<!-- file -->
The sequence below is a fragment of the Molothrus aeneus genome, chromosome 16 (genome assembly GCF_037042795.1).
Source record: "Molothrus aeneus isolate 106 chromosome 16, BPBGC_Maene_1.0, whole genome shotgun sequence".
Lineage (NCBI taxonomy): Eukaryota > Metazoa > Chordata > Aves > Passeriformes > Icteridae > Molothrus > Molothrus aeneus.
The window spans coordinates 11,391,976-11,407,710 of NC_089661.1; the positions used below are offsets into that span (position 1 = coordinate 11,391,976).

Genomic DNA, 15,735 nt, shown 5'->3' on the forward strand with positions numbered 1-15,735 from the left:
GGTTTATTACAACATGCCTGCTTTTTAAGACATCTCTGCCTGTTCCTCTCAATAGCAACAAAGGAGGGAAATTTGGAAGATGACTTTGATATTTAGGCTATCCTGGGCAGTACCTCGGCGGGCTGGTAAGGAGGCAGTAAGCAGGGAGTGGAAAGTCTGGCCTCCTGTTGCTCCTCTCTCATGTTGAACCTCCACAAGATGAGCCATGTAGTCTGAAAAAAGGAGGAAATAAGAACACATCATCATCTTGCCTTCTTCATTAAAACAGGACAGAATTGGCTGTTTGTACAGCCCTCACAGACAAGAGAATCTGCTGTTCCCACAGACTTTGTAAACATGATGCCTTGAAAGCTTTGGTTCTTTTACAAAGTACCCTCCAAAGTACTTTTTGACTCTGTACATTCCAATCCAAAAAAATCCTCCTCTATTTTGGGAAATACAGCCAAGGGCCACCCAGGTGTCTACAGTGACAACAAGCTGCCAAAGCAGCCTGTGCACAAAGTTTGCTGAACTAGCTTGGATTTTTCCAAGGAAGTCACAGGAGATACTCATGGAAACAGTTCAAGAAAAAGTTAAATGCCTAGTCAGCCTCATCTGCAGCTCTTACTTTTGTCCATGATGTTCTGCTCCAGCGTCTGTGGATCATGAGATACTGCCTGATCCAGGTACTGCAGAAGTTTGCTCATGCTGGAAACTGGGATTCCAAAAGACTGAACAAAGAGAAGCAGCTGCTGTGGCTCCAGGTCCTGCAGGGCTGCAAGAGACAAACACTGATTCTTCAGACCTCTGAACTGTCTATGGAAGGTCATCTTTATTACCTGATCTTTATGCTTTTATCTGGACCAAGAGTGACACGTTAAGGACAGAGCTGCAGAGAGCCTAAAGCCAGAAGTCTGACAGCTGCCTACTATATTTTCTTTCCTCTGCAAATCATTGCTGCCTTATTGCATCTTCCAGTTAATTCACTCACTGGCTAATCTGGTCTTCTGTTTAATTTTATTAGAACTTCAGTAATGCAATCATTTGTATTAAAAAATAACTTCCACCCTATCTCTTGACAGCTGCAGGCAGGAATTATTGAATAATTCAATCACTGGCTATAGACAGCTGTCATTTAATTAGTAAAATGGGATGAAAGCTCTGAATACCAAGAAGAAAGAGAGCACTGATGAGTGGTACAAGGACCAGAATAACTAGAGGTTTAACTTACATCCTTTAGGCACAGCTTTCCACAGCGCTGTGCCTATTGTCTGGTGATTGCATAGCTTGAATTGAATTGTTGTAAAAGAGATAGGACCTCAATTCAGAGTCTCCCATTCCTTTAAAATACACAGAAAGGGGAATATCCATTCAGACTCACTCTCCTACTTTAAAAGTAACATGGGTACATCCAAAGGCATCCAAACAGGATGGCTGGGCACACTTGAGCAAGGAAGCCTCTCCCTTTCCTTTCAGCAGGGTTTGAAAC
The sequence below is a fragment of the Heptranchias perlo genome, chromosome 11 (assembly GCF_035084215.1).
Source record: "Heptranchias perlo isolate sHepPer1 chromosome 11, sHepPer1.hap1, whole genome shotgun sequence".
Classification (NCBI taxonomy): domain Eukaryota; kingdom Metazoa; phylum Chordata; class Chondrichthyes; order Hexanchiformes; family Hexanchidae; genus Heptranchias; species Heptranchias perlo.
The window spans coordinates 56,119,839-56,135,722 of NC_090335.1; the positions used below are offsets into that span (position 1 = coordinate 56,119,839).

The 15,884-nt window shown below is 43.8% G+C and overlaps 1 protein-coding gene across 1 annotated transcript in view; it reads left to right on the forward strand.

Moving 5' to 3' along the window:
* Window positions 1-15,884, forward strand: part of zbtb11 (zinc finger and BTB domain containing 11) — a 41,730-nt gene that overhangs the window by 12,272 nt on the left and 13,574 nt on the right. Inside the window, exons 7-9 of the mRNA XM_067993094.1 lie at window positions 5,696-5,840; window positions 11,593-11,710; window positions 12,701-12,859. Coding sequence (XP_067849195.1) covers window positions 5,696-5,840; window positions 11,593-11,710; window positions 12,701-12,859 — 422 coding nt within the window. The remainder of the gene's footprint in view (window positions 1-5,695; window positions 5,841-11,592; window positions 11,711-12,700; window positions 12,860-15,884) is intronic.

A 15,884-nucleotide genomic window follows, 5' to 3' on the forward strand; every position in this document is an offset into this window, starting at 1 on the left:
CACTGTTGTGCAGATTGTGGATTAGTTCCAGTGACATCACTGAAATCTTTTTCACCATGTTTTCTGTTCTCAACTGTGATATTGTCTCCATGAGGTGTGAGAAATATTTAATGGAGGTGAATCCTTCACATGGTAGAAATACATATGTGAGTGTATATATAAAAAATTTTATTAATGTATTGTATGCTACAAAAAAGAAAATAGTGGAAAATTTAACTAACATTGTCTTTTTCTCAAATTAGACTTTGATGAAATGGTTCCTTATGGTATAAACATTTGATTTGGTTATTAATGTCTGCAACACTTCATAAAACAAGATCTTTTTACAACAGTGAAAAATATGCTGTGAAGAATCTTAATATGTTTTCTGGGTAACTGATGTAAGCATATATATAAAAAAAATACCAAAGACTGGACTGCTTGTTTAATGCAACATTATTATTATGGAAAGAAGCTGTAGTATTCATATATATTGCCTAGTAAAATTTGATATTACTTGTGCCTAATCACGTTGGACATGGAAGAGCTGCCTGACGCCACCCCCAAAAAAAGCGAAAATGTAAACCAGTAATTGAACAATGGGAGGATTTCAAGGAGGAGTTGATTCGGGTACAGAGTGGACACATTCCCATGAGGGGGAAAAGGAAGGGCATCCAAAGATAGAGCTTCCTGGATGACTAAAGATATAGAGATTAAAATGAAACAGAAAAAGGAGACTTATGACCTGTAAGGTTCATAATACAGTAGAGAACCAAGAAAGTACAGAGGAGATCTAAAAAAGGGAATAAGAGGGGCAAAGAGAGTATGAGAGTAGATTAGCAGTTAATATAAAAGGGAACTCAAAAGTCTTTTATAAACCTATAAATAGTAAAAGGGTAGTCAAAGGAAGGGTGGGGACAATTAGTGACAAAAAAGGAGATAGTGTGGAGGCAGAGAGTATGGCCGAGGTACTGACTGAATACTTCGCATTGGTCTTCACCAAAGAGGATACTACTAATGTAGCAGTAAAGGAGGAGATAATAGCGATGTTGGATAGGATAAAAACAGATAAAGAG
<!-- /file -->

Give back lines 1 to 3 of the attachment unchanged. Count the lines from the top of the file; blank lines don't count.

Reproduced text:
The sequence below is a fragment of the Molothrus aeneus genome, chromosome 16 (genome assembly GCF_037042795.1).
Source record: "Molothrus aeneus isolate 106 chromosome 16, BPBGC_Maene_1.0, whole genome shotgun sequence".
Lineage (NCBI taxonomy): Eukaryota > Metazoa > Chordata > Aves > Passeriformes > Icteridae > Molothrus > Molothrus aeneus.